Nonetheless, the court rejected Kelly’s request and the embattled pop star is not elderly enough to be considered in the high-risk group. Kelly had also undergone a recent surgery for a hernia, but the court ruled that it did not place him in a substantially higher risk group than others. Lastly, federal authorities reported that the prison has enough soap and hand sanitizer for everyone. The final nail in the coffin was that there were no reports of the virus among inmates.

Prosecutors Cite Kelly as a Flight Risk

tim-graf-202490-copy-300x200A Chicago jury has convicted Shomari Legghette of the first-degree murder of Chicago police officer Paul Bauer. Legghette attempted to say that the shooting was in self-defense, but the jury listened to evidence that Bauer had pursued Legghette after other officers called in suspicious activity around the Thompson Center. Bauer was in uniform at the time of the shooting but was wearing a jacket over his uniform, bolstering the defense’s argument that Legghette had no reason to believe that Bauer was a police officer. 

Bauer pursued Legghette on foot and a fight broke out. The two ended up tumbling down the stairs. The prosecution asked jurors to focus on the 25 seconds between when the fall happened and the sound of gunfire. Much of the incident was caught on video. Prosecutors said that Legghette should have figured the situation out when he saw Bauer with handcuffs and noticed his police radio on full volume. 

Legghette Fails to Testify

joshua-coleman-ZVkDLrXGMdw-unsplash-copy-300x208Federal agents have seized 100 electronic devices after executing a search warrant of R. Kelly’s property. The seizure has resulted in a postponement of R. Kelly’s trial while investigators and prosecutors determine whether or not there is any new information that can potentially be used to charge Kelly with more crimes. 

The information came out during a routine arraignment during which Kelly was being charged with abusing a minor victim over the course of four years beginning in 1997. 

The trial had been set for April 27 but is now likely to be postponed while investigators determine whether or not there is anything actionable on the iPads, cell phones, and other electronic devices found in the raid. 

rawpixel-1055781-unsplash-1-300x201The former Empire star who allegedly got himself beat up to provoke racial tensions could still face the same charges again. Typically, double jeopardy would prevent such a trial from ever occurring, but a little-known precedent established right here in Cook County may allow prosecutors to file charges again after charges against Smollett were dropped by lead prosecutor Kim Foxx.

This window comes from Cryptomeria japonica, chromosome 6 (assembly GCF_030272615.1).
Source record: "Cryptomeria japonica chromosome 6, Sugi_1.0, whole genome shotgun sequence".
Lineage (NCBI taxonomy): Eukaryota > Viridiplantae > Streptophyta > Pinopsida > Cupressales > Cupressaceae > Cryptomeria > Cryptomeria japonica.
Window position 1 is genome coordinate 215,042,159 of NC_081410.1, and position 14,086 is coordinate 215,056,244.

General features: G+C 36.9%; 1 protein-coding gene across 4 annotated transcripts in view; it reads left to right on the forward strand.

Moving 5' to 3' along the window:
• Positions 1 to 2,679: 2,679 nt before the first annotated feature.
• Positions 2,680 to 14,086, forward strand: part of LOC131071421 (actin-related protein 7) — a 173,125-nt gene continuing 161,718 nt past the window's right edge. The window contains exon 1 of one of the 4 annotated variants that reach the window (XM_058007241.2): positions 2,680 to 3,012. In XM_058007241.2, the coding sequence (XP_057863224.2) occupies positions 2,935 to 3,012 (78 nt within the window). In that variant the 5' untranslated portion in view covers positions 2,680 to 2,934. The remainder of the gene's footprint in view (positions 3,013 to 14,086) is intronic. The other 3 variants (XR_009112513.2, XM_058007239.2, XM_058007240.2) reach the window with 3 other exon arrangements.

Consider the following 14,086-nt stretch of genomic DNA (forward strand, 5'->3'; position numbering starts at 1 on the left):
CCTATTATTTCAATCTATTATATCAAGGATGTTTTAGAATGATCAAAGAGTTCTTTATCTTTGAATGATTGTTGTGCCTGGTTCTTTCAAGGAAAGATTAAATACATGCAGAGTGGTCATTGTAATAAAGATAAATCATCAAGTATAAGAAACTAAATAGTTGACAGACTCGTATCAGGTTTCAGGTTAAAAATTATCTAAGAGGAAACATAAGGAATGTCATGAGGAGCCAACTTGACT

Prosecutors will use the long-decided case of mafia enforcer Harry “The Hook” Aleman as precedent for bringing new charges against Smollett. In Aleman’s case, Cook County judge Michael Toomin ruled that because the judge in the original case had been bribed, the failed conviction and consequent acquittal did not count and allowed Aleman to be charged again with the same crimes

Toomin is the same judge who will hear prosecution arguments as to why Smollett should be tried again. The argument appears to be that Foxx should have recused herself from the case and since she did not, the entire episode was invalid from start to finish.

mihai-surdu-DeI2BMIMDFA-unsplash-copy-300x200Both sides finished their closing arguments and the jury began deliberating on the fate of Harvey Weinstein, the once-powerful movie producer who has been implicated in hundreds of accusations of predatory sexual abuse. The judge delivered instructions to jurors to “use their common sense” which is generally good for prosecutors and bad for defendants, as common sense has a way of siding with authority in these matters. However, in this case, the judge’s directives may have echoed the closing arguments of Weinstein’s lawyer Donna Rotunno, who specializes in sexual assault criminal defense.

Nonetheless, jurors sent a note asking for the legal definition of consent and forcible compulsion and questioned why Weinstein was not charged in connection with the alleged rape of actress Annabella Sciorra.

Further instructions stipulated that jurors who found Weinstein not guilty of one count must find him not guilty of other counts, as well. The judge defined forcible sexual intercourse and predatory sexual assault, among other terms, for the jurors.